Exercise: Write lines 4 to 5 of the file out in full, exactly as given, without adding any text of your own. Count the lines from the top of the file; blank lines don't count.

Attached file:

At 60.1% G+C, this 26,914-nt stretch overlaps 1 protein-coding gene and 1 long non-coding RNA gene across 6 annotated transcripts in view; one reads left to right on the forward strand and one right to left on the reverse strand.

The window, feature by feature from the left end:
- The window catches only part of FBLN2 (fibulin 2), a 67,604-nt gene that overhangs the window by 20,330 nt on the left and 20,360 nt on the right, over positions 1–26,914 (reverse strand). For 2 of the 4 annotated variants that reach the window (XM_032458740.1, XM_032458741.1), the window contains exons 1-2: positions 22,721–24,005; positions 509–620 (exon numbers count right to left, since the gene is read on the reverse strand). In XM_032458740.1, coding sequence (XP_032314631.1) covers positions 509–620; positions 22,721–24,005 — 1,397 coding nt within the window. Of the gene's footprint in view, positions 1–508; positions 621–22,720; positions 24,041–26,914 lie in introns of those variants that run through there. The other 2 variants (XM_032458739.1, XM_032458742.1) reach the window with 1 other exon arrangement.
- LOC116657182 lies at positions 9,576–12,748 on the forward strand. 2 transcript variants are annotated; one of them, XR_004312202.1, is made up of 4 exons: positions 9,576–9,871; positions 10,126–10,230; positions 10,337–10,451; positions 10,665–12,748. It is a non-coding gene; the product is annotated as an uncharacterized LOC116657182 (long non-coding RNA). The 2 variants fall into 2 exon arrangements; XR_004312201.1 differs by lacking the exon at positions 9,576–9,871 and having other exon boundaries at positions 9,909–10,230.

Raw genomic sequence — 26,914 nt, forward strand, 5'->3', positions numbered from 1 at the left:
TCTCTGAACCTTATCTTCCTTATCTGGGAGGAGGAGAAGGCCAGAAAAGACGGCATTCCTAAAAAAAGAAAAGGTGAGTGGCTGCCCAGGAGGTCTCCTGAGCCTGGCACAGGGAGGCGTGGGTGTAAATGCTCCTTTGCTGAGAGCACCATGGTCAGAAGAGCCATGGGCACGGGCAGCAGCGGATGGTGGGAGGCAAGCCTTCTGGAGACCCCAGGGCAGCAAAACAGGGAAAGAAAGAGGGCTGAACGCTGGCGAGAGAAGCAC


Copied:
- LOC116657182 lies at positions 9,576–12,748 on the forward strand. 2 transcript variants are annotated; one of them, XR_004312202.1, is made up of 4 exons: positions 9,576–9,871; positions 10,126–10,230; positions 10,337–10,451; positions 10,665–12,748. It is a non-coding gene; the product is annotated as an uncharacterized LOC116657182 (long non-coding RNA). The 2 variants fall into 2 exon arrangements; XR_004312201.1 differs by lacking the exon at positions 9,576–9,871 and having other exon boundaries at positions 9,909–10,230.

Raw genomic sequence — 26,914 nt, forward strand, 5'->3', positions numbered from 1 at the left: